Kaspar loves riding in his "piggy-backer," which makes getting him into it a piece of cake. I literally buckle it onto my waist, ask him to jump onto my back (where he holds on, monkey-style), and then reach my arms into the straps like a backpack. (Once he feels it supporting him, he lets go of me, and comfortable chills out.) We brought ours on a trip to Yellow Springs, Ohio this past weekend, and it made a huge difference in navigating the airport; Aaron and I could carry Kaspar and wheel our bags around at the same time, and we could move quickly -- or stand in lines -- as needed, without having to keep a constant watch on whether Kaspar was wandering off, getting trampled, or scaling the gate-lounge seating. We also wore the carrier around town once we arrived in Yellow Springs; Kaspar had a ton of fun playing on a local playground and riding a loaner-tricycle on the bike path that runs along the creek there, but when he grew tired, or when we were walking around reading restaurant menus and choosing a place for dinner, he was happy to hang out on our backs.
Kaspar, at the airport, on my back. (All smiles.)
I feel like I've discovered (although I'm definitely not the first -- that same LLLI website notes that baby wearing is useful for toddlers, too) a new 'trick' that makes life with a toddler that much smoother, like stealthily placing two pairs of socks front-and-center in the dryer so Kaspar can open it up and 'choose' which socks he'll wear (it's all about the choosing for him, not the socks). Somehow, toddler-wearing has helped us achieve a happy symbiosis in those situations when walking together (which we love doing, but takes for-ev-er) won't do. We're not wearing Kaspar around the house or anything like that; I want him to be as independent as possible in his home -- and surrounding -- environment. But in those contexts where independence isn't an option, which can be, understandably, quite frustrating for a little guy with big plans and ideas of his own, Kaspar is far more happy to go with the flow if he gets to do so up on our backs. Which works for everyone. Ultimately, my goals as a parent revolve around creating a family lifestyle that respects, and meets, everyone's needs (big and small), and achieves balance and calm to the greatest extent possible. Toddler-wearing? Totally under-rated, and right on target.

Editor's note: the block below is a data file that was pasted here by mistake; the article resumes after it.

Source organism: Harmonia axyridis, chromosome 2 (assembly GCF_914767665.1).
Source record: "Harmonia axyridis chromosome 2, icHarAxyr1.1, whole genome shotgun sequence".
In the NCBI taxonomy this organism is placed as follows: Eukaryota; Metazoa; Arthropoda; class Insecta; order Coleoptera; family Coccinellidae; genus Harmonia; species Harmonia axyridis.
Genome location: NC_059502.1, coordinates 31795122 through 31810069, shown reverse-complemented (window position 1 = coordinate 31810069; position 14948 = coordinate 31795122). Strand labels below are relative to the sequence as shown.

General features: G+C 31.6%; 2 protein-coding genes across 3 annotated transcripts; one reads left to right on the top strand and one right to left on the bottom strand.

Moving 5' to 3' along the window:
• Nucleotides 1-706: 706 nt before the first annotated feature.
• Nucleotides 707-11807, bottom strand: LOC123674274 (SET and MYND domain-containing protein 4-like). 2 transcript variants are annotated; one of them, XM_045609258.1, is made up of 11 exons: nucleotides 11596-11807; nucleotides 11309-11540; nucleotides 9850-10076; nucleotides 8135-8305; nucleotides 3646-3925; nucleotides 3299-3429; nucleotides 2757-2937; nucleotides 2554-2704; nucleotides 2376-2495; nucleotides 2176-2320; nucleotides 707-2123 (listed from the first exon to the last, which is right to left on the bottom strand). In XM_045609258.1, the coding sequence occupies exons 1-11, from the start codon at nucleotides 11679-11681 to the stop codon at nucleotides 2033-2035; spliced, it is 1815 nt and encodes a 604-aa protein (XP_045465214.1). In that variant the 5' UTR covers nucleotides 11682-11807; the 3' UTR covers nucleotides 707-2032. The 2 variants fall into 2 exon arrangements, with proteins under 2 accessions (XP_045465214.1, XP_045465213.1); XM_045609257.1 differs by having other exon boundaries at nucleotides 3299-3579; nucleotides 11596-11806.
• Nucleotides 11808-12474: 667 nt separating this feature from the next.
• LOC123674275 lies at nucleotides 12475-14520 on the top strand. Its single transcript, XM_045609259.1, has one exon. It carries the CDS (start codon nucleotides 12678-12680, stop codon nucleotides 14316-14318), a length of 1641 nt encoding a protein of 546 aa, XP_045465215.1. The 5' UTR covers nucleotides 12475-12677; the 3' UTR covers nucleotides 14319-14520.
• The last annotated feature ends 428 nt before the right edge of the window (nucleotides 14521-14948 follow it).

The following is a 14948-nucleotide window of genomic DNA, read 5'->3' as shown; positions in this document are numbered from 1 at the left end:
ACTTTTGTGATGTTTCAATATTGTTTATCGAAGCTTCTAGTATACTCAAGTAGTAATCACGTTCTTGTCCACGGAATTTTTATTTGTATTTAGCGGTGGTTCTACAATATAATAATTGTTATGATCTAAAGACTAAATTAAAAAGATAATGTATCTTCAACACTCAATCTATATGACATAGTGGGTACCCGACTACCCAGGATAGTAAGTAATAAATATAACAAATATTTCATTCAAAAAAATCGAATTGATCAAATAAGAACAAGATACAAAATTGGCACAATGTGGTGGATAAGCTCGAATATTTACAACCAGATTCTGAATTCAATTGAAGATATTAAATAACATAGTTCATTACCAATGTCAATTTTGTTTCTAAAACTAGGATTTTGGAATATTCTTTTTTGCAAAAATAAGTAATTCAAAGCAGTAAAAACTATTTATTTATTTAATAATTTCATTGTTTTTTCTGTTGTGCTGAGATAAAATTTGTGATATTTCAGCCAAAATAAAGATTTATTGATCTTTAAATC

Do you "wear" your toddler? Why or why not? Have you simply continued the practice since babyhood or is it something you introduced in the toddler-phases? In what situations do you find toddler-wearing most helpful?
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A rad mural in Yellow Springs! (Below)